Biden’s Mideast Concessions Backfire
On Monday Israel accused Iran of responsibility for an explosion on an Israeli commercial ship. Over the weekend Tehran turned down U.S. and European entreaties to renegotiate the nuclear deal, while the Iran-backed Houthi militia escalated its attacks on Saudi Arabia from Yemen with a missile launch and drones.
The Biden team seems to have hoped that “recalibrating” the U.S. relationship with Saudi Arabia, which has fought the 2015 Houthi takeover in neighboring Yemen, would draw down the war there. The Houthis have other ideas. In early February the State Department said it would reverse the group’s designation as a terrorist organization, but days later it had to release a statement that it was “deeply troubled by continued Houthi attacks.”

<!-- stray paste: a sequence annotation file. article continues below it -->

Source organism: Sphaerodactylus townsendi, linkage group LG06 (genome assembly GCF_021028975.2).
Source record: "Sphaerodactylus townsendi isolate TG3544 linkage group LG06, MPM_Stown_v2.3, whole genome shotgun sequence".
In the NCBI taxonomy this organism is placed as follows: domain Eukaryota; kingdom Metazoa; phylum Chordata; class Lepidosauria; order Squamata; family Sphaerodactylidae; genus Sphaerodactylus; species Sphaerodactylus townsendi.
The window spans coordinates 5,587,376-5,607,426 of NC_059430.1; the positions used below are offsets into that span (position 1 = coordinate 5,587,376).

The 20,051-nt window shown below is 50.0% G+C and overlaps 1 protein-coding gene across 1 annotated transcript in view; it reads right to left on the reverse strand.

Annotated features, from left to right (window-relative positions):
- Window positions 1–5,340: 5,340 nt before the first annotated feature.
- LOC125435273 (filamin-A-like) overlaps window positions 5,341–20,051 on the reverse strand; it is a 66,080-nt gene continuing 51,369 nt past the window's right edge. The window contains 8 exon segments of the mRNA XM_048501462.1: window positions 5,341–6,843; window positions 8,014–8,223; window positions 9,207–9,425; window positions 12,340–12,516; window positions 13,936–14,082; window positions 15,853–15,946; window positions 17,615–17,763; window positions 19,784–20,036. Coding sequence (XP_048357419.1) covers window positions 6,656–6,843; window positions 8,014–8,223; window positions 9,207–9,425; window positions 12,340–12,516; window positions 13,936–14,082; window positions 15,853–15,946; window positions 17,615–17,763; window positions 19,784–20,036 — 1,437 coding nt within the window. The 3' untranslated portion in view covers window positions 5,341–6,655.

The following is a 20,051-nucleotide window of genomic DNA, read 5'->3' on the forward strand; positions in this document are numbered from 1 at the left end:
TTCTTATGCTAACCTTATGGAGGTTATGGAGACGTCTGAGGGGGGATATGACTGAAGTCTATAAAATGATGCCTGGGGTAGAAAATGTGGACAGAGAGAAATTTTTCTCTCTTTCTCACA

The attacks have persisted and now Foggy Bottom’s language is more direct: “The United States strongly condemns the Houthis’ attacks on population centers in Saudi Arabia on Saturday, February 27,” State said on Sunday. “We call on the Houthis to end these egregious attacks.”
But why would the Houthis listen, when the U.S. has legitimized them with a sanctions reprieve in return for nothing, and when it broadcasts a strategy of accommodating their patrons in Tehran? Meanwhile, Saudi Arabia is on the defensive as Washington downgrades the alliance and restricts arms sales.
The Biden Administration wants to address the humanitarian nightmare in Yemen. But exhortations and giving aid aren’t enough. Yemen is a theater for Tehran’s imperial ambitions. So long as the U.S. bungles Iran strategy, Mideast mayhem will continue and a Yemen resolution will remain out of reach.